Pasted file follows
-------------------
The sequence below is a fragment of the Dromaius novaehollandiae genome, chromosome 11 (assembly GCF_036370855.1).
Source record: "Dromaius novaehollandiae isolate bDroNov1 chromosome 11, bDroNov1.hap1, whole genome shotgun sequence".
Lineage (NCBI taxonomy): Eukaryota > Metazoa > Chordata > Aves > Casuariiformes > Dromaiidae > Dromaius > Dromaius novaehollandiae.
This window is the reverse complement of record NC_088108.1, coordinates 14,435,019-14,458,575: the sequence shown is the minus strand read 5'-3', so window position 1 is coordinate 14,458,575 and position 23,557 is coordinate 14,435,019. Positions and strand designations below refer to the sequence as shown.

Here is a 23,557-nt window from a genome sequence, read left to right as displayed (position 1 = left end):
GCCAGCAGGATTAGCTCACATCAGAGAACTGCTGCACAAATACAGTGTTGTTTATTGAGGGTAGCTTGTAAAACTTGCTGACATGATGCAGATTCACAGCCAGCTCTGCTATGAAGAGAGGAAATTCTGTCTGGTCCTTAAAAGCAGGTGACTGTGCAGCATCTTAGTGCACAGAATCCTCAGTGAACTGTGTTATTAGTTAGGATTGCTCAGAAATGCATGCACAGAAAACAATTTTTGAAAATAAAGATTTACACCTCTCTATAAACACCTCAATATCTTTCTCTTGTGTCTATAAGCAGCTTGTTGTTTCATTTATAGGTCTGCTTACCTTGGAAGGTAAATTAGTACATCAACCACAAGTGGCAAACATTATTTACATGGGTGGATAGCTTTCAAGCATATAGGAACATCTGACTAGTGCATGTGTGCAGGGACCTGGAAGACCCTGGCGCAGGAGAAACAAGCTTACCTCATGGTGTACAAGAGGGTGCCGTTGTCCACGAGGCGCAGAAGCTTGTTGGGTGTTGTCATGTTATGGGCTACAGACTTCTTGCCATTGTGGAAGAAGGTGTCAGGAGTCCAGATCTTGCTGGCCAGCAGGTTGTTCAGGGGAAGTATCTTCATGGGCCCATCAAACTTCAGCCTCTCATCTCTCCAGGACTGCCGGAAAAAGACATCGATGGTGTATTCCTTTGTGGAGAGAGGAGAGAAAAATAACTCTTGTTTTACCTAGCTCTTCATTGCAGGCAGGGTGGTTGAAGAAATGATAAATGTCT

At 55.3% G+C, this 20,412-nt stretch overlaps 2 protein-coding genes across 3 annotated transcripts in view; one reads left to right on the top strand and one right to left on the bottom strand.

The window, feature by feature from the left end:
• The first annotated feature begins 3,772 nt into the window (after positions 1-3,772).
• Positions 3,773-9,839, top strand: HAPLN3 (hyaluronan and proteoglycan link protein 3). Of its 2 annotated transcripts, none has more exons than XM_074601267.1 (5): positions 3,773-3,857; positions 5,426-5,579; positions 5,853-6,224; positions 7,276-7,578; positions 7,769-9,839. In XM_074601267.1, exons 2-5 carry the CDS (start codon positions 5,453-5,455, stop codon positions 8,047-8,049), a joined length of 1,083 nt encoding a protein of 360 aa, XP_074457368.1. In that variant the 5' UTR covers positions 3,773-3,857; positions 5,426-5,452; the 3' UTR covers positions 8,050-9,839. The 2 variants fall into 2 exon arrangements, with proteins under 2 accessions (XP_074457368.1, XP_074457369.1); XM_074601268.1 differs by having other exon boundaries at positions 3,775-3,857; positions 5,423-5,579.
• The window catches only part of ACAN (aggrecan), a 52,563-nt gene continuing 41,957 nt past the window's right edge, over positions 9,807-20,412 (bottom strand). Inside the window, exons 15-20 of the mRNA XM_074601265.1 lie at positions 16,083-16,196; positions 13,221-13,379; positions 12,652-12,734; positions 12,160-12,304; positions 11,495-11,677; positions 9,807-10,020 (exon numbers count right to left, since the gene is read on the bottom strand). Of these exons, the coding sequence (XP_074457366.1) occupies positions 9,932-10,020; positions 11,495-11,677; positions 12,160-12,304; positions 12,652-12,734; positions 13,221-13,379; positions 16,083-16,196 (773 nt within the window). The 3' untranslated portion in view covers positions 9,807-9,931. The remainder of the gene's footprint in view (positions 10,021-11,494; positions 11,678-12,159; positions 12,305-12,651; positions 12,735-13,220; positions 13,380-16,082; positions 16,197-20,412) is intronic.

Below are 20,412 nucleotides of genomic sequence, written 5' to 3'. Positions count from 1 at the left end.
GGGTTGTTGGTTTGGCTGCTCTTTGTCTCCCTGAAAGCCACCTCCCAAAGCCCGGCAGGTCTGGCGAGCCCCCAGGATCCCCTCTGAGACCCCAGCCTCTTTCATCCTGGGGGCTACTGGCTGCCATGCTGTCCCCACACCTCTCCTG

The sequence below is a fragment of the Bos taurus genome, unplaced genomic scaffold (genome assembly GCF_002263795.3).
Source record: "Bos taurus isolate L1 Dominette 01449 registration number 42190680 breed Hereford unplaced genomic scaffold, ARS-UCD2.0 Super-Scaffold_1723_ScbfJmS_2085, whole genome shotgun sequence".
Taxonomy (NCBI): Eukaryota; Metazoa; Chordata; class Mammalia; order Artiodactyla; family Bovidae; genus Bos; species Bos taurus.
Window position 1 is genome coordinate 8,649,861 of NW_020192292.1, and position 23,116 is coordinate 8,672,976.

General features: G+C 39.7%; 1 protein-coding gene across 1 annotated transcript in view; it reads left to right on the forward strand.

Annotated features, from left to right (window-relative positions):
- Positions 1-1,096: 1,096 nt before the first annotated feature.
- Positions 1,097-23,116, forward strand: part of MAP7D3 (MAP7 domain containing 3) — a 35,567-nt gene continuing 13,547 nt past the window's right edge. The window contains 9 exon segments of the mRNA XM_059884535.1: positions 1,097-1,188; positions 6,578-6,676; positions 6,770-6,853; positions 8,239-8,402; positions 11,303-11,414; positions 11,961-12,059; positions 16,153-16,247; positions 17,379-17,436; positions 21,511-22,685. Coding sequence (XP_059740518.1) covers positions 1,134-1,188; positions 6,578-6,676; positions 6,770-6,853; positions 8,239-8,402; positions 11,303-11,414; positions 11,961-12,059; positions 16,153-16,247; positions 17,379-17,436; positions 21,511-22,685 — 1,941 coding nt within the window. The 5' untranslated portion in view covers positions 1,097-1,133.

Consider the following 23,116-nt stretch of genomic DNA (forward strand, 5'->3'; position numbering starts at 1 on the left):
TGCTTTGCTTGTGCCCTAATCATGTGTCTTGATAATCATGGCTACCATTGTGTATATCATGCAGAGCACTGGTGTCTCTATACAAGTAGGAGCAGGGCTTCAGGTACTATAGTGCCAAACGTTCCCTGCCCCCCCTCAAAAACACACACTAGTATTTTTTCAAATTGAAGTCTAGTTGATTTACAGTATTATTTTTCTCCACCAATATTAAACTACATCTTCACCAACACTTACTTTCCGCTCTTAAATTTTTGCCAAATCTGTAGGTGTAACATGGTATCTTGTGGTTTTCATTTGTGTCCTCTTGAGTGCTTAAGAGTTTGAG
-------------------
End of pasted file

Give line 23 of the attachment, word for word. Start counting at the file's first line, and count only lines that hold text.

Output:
TGCTTTGCTTGTGCCCTAATCATGTGTCTTGATAATCATGGCTACCATTGTGTATATCATGCAGAGCACTGGTGTCTCTATACAAGTAGGAGCAGGGCTTCAGGTACTATAGTGCCAAACGTTCCCTGCCCCCCCTCAAAAACACACACTAGTATTTTTTCAAATTGAAGTCTAGTTGATTTACAGTATTATTTTTCTCCACCAATATTAAACTACATCTTCACCAACACTTACTTTCCGCTCTTAAATTTTTGCCAAATCTGTAGGTGTAACATGGTATCTTGTGGTTTTCATTTGTGTCCTCTTGAGTGCTTAAGAGTTTGAG